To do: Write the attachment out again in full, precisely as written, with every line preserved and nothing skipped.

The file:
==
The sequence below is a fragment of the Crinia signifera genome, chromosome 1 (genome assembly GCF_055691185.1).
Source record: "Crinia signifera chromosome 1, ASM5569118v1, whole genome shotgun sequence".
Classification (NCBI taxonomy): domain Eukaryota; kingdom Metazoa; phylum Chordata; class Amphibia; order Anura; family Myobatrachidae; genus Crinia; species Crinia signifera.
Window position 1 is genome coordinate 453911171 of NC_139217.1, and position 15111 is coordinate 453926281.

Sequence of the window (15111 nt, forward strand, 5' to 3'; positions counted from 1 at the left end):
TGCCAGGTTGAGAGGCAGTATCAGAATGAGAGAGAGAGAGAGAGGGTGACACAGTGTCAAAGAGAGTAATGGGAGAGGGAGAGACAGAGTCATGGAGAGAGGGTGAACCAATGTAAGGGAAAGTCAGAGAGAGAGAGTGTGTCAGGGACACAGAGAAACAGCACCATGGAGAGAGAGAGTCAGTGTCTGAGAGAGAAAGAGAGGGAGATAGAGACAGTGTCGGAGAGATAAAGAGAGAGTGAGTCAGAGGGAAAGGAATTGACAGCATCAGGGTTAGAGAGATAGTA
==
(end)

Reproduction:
The sequence below is a fragment of the Crinia signifera genome, chromosome 1 (genome assembly GCF_055691185.1).
Source record: "Crinia signifera chromosome 1, ASM5569118v1, whole genome shotgun sequence".
Classification (NCBI taxonomy): domain Eukaryota; kingdom Metazoa; phylum Chordata; class Amphibia; order Anura; family Myobatrachidae; genus Crinia; species Crinia signifera.
Window position 1 is genome coordinate 453911171 of NC_139217.1, and position 15111 is coordinate 453926281.

Sequence of the window (15111 nt, forward strand, 5' to 3'; positions counted from 1 at the left end):
TGCCAGGTTGAGAGGCAGTATCAGAATGAGAGAGAGAGAGAGAGGGTGACACAGTGTCAAAGAGAGTAATGGGAGAGGGAGAGACAGAGTCATGGAGAGAGGGTGAACCAATGTAAGGGAAAGTCAGAGAGAGAGAGTGTGTCAGGGACACAGAGAAACAGCACCATGGAGAGAGAGAGTCAGTGTCTGAGAGAGAAAGAGAGGGAGATAGAGACAGTGTCGGAGAGATAAAGAGAGAGTGAGTCAGAGGGAAAGGAATTGACAGCATCAGGGTTAGAGAGATAGTA